In this paper I consider the general view of terrorism put forward by Jan Narveson in his Pacificism and Terrorism: Why We Should Condemn Both and by Alan Rosenbaum in his On Terrorism and the Just War: Some Philosophical Reflections. This is the view that terrorism is morally indefensible. Contra Narveson and Rosenbaum, I argue that some forms of terrorism are morally defensible in some circumstances. In the first section of the paper I will discuss the definition of terrorism, including the definitions put forward by Narveson and Rosenbaum. In the second section, I will outline an account of collective moral responsibility as a necessary precursor to identifying potentially morally defensible forms of terrorism. In the third section I outline a morally defensible form of terrorism, namely terrorism in which certain categories of morally culpable non-attackers are targeted.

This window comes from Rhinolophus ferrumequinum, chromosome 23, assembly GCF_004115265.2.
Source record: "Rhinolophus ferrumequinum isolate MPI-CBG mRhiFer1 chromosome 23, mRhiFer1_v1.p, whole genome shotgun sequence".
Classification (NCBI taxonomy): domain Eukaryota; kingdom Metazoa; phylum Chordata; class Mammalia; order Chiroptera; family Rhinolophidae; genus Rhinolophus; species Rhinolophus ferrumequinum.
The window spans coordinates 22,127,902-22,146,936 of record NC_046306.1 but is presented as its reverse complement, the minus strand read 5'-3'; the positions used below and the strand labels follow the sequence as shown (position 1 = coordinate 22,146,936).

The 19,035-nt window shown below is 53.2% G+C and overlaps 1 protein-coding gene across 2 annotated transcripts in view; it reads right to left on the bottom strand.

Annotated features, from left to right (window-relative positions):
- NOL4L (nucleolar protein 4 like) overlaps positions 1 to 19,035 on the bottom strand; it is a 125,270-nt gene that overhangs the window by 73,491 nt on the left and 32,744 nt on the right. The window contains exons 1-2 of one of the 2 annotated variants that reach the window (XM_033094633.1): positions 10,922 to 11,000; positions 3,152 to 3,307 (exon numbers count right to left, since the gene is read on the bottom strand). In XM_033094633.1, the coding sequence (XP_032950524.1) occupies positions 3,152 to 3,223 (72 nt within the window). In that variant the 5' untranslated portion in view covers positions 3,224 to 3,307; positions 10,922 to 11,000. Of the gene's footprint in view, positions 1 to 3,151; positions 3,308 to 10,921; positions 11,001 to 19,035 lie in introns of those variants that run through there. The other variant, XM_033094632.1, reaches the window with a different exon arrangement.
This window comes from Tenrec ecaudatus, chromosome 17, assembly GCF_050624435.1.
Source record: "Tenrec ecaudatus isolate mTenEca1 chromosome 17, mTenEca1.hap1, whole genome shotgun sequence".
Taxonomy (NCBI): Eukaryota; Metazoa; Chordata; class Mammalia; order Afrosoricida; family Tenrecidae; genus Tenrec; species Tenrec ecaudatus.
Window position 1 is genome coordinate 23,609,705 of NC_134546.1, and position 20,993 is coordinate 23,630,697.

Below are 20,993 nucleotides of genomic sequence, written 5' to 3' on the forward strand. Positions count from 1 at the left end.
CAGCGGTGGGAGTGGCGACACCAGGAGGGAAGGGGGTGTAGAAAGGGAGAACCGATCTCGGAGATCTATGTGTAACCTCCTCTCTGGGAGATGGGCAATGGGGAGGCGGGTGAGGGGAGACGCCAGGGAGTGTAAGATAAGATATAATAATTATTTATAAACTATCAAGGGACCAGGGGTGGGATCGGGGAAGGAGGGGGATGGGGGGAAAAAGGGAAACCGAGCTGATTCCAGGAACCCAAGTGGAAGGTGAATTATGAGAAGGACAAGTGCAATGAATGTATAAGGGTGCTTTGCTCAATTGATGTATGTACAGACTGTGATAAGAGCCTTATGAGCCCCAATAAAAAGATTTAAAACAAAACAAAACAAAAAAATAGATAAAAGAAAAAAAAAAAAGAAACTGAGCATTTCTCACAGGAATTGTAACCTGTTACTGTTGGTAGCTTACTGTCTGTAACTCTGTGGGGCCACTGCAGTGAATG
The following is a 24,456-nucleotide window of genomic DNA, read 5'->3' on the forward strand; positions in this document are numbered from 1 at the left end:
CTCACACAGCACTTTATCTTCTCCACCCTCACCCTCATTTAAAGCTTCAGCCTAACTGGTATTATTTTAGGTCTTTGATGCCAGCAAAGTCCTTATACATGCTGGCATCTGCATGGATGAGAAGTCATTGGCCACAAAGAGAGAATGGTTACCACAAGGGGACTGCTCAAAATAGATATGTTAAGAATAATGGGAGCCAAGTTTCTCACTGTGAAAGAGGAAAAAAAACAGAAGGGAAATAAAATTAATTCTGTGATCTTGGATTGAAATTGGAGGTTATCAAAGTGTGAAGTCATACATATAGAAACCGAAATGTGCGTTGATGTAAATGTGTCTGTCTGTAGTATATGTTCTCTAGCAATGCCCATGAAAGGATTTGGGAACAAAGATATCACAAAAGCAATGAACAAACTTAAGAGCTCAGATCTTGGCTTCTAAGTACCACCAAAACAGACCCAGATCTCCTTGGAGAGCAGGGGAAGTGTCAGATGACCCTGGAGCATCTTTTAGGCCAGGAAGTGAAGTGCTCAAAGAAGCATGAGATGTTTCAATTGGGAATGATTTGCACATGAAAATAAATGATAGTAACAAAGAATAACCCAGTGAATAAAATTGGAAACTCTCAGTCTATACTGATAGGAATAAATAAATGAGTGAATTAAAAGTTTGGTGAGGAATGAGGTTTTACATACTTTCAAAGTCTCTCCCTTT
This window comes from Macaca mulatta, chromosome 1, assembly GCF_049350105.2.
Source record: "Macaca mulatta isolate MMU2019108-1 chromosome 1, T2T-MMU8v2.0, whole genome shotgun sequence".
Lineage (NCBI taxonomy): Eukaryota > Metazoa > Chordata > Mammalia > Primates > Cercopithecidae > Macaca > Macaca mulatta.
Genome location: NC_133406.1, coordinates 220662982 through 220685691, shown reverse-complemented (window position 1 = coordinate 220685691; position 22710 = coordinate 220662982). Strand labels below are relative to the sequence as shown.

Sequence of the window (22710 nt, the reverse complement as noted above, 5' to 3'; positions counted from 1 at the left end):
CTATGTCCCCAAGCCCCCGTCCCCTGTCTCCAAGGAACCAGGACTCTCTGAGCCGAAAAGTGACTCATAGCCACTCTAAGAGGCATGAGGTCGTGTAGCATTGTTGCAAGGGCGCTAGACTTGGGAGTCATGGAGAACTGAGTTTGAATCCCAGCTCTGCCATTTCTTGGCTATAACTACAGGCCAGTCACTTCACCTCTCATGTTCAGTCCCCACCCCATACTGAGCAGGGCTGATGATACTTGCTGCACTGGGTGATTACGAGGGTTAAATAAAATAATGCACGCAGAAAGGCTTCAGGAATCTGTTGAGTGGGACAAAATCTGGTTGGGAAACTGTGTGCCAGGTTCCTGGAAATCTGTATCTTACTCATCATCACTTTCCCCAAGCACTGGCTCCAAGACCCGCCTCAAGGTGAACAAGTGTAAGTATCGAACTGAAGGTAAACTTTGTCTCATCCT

|Number of pages||19|
|Journal||International Journal of Applied Philosophy|
|Publication status||Published - 2004|